Over many years of Natural Church Development’s international research Anglicans have said of their own weak survey results in terms of passionate spirituality that it’s because of ‘Anglican diffidence generally’; ‘our reluctance to share experiences of faith to avoid appearing arrogant’; ‘not wanting to sound like fundamentalists in upholding the scriptures’; ‘not wanting to seem to more ‘liberal’ Anglicans to be too dogmatic and exclusive’. Or because of a ‘lack of courage’; ‘being forgetful of the full breadth of Anglican spirituality that has existed over time’; ‘failing to encourage a wide range of spiritual gifts and with them spiritual leadership’; ‘believing our critics – that Anglican Catholics have nothing of significance to offer any more’; and the very strong ‘tendency to isolate Sunday worship from the rest of life inside and outside the home’. Do you recognise any of those? I’m sure you do.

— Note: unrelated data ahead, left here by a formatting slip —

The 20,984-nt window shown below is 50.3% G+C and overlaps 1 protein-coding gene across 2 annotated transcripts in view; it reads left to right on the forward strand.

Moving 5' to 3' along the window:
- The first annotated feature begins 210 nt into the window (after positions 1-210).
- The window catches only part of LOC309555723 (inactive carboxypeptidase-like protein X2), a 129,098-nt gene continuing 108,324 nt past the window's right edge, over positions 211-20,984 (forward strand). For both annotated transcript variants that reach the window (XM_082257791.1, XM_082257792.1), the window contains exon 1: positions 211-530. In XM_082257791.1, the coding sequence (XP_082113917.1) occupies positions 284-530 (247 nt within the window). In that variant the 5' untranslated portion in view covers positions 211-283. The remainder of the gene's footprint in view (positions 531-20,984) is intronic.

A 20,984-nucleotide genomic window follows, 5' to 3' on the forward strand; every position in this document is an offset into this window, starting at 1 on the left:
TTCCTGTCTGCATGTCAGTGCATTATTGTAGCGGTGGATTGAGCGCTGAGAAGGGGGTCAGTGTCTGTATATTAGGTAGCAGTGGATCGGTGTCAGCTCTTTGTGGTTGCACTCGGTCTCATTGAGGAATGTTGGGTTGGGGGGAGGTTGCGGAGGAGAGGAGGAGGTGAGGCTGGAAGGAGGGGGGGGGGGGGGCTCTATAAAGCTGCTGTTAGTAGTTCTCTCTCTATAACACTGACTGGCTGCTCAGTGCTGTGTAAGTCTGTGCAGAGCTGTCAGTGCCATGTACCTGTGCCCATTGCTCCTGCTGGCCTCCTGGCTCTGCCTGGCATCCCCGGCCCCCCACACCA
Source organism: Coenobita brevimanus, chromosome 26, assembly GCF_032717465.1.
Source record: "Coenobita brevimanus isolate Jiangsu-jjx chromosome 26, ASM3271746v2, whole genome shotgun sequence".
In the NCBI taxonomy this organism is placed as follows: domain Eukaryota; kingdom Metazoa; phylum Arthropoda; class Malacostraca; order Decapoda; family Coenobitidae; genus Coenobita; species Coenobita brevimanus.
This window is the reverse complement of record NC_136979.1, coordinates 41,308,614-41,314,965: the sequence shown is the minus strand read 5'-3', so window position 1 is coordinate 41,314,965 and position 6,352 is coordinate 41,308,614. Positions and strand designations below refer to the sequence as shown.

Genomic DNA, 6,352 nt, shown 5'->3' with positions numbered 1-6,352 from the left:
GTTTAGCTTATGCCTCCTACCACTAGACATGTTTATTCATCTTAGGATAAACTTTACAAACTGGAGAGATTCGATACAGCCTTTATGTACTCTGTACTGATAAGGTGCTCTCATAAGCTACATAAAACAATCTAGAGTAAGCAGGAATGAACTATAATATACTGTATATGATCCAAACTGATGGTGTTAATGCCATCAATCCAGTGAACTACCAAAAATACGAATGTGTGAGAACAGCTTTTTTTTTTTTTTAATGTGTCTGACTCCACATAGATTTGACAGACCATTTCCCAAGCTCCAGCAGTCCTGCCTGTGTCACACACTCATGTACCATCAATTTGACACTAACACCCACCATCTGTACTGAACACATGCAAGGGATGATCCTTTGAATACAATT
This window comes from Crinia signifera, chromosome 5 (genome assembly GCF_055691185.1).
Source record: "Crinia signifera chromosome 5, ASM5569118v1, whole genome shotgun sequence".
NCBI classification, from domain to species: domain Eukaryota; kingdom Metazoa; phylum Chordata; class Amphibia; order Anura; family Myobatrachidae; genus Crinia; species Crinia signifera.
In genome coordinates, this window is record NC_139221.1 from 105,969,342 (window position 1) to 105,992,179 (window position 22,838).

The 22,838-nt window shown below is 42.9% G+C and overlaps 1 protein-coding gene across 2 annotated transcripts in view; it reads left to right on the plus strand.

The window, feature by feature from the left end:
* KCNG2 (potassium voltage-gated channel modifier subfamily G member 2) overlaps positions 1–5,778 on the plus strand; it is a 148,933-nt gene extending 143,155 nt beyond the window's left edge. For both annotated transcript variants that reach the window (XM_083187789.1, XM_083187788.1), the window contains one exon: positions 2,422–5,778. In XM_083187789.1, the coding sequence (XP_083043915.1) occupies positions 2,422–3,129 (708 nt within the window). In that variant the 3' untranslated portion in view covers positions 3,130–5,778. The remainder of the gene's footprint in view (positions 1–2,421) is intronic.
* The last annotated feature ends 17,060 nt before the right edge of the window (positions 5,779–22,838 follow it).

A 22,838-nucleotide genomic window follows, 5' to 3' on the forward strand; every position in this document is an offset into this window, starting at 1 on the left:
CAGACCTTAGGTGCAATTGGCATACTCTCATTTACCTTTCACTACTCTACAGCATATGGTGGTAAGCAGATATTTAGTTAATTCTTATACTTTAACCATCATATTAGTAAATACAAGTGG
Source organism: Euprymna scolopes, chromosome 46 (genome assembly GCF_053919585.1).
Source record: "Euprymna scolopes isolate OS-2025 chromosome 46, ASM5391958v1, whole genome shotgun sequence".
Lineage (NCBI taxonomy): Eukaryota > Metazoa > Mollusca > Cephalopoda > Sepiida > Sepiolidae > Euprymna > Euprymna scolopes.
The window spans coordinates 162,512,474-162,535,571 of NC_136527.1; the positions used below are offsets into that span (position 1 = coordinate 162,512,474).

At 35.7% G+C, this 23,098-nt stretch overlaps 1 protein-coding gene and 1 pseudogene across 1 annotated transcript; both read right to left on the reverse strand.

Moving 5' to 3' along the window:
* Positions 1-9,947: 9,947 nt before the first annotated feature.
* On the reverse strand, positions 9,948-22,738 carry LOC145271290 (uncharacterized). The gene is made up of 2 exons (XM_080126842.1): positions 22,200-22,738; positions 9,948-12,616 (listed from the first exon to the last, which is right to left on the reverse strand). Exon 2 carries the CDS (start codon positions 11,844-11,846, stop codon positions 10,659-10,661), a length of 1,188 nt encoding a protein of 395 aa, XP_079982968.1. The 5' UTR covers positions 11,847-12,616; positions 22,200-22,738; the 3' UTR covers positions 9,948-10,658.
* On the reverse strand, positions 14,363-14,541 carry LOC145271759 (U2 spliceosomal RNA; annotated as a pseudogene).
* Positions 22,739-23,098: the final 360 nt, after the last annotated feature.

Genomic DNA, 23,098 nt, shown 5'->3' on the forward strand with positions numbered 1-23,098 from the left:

If we do not each seek in the months and years ahead to pull ourselves up by our spiritual boot laces—bishops, priests and deacons included, but all the laity no less so—this weakness will undermine us and our parishes more than any other, and therefore undermine the Church. So many people have heard the words of Jesus, ‘Follow me’, and have paid lip-service, fallen into a minimal attitude, have not ‘used’ the strength that Christ gives in the many gifts he gives to his Church. They have avoided the way of the cross, have therefore not discovered joy and peace in it. Through no fault of Christ, we have lost what St Seraphim called ‘the spacious vision of the early Christians’, the vision which will save the world.
O God, you know that we are set in the midst of so many and great dangers, that by reason of the frailty of our nature we cannot always stand upright: grant to us such strength and protection as may support us in all dangers, and carry us through all temptations; we pray through Christ our Lord. Amen.
Collect for the Fourth Sunday before Lent
I trust that gives food for thought, and a support for hope. Please Yours devotedly renew your commitment to your church, and use it. If because of age or health reasons you can’t, remember, Christ calls to you no less: ‘Follow me!’
The Right Reverend Jonathan Goodall